2. Functions of Shin Beth: The Arab Affairs Department conducts anti-terrorist operations, maintenance of an index on Arab terrorists and it also performs political subversion. Whereas the non-Arab department, which is divided into Communist and non-Communist sub-sections, is responsible for the functions of penetration of foreign intelligence organizations, diplomatic missions in Israel and interrogation of Jewish immigrants from Russia and Eastern Europe31. The Protective Security Branch of Shin Beth functions as the guardian of all the state buildings, embassies, defence related industries, scientific installations, industrial plants and the national airline32.

All foreigners are regarded with suspicion by the Shin Beth, regardless of nationality and religion. Informants are recruited from professions of hospitality industry, educational institutions and trade unions with occupations such as bartenders, telephone operators, secretaries, prostitutes and taxi drivers 33.

3. The Functions of AMAN: The Military Intelligence of Israel produces comprehensive national intelligence estimates for the prime minister and cabinet, which includes communications intercepts, target studies on the contact Arab states in propinquity, and intelligence on the risk of war34. AMAN’s Foreign Relations Department maintains liaison with the foreign intelligence organizations, engages in deep reconnaissance and conducts cross-border operations35.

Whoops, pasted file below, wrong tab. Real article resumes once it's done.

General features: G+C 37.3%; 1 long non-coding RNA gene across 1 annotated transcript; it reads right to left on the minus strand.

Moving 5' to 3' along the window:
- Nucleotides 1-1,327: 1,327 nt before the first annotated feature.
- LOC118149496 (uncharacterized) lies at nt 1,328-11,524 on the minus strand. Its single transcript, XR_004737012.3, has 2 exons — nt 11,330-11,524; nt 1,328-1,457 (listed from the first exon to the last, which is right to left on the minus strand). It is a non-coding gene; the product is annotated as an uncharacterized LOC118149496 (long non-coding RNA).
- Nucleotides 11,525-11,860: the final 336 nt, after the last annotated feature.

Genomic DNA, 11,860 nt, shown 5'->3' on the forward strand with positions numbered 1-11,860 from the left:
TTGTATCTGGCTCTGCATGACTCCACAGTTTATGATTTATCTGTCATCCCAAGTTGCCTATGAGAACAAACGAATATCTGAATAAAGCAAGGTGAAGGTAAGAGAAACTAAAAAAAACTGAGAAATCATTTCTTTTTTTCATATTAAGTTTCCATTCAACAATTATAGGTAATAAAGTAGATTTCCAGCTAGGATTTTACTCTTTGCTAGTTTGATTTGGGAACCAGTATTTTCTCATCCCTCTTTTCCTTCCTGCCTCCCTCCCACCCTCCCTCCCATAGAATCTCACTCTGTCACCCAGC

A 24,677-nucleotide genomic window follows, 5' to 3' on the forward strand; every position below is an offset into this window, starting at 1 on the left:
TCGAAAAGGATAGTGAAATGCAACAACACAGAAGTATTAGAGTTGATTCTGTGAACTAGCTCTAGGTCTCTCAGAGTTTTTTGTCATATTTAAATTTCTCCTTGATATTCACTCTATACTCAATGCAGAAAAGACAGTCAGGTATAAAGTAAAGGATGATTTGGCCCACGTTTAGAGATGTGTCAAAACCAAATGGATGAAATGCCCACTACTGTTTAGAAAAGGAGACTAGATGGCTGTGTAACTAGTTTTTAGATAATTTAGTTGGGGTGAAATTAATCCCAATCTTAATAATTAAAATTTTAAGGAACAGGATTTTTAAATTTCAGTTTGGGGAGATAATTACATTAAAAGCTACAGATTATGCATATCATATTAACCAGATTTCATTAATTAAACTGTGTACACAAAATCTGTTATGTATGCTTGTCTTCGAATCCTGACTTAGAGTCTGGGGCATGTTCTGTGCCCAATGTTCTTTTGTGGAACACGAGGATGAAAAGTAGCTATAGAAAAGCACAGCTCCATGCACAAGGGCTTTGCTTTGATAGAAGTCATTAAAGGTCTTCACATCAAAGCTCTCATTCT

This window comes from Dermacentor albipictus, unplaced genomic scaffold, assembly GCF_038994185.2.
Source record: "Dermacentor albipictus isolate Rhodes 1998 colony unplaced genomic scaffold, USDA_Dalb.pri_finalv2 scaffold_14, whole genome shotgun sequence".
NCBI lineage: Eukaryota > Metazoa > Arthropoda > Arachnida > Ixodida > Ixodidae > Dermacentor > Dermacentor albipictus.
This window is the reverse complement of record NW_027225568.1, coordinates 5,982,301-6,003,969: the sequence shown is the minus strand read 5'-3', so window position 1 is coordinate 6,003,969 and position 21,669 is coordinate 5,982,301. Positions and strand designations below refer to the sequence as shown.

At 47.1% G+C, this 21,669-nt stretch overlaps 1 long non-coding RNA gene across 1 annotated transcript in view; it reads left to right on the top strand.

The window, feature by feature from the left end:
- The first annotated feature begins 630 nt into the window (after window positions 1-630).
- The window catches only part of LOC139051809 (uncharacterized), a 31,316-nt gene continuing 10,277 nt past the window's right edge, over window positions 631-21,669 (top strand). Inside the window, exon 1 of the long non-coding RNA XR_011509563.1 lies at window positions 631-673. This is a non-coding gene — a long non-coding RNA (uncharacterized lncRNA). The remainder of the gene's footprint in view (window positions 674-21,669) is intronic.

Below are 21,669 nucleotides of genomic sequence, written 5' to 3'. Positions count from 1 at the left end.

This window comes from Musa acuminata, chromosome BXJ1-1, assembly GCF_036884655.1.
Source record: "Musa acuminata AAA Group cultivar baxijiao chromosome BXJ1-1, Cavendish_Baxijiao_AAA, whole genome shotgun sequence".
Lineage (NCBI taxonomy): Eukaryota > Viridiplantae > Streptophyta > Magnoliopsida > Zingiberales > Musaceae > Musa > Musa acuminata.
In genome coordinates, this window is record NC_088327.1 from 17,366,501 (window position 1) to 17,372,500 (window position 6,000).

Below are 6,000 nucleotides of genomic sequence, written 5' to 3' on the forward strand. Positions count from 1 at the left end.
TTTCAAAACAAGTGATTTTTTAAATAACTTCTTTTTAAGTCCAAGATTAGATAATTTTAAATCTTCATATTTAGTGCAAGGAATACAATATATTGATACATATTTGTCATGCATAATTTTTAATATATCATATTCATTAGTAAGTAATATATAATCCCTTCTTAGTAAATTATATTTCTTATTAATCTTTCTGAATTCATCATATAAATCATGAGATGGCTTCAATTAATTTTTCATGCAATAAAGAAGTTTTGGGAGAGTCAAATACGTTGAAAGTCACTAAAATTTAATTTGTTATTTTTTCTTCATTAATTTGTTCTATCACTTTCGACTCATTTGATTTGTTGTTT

4. Air Force Intelligence and the Naval Intelligence: The Air Force Intelligence performs the function of data collection by the means of aerial reconnaissance and signals intelligence using a variety of intelligence equipment which also includes the use of RPVs (remotely piloted vehicles), which are recoverable and recyclable after first use36. These devices are excellent for photographic information which can be directly transmitted to the commander’s headquarters who can make immediate decisions regarding troop deployment without sending out the ground reconnaissance 37.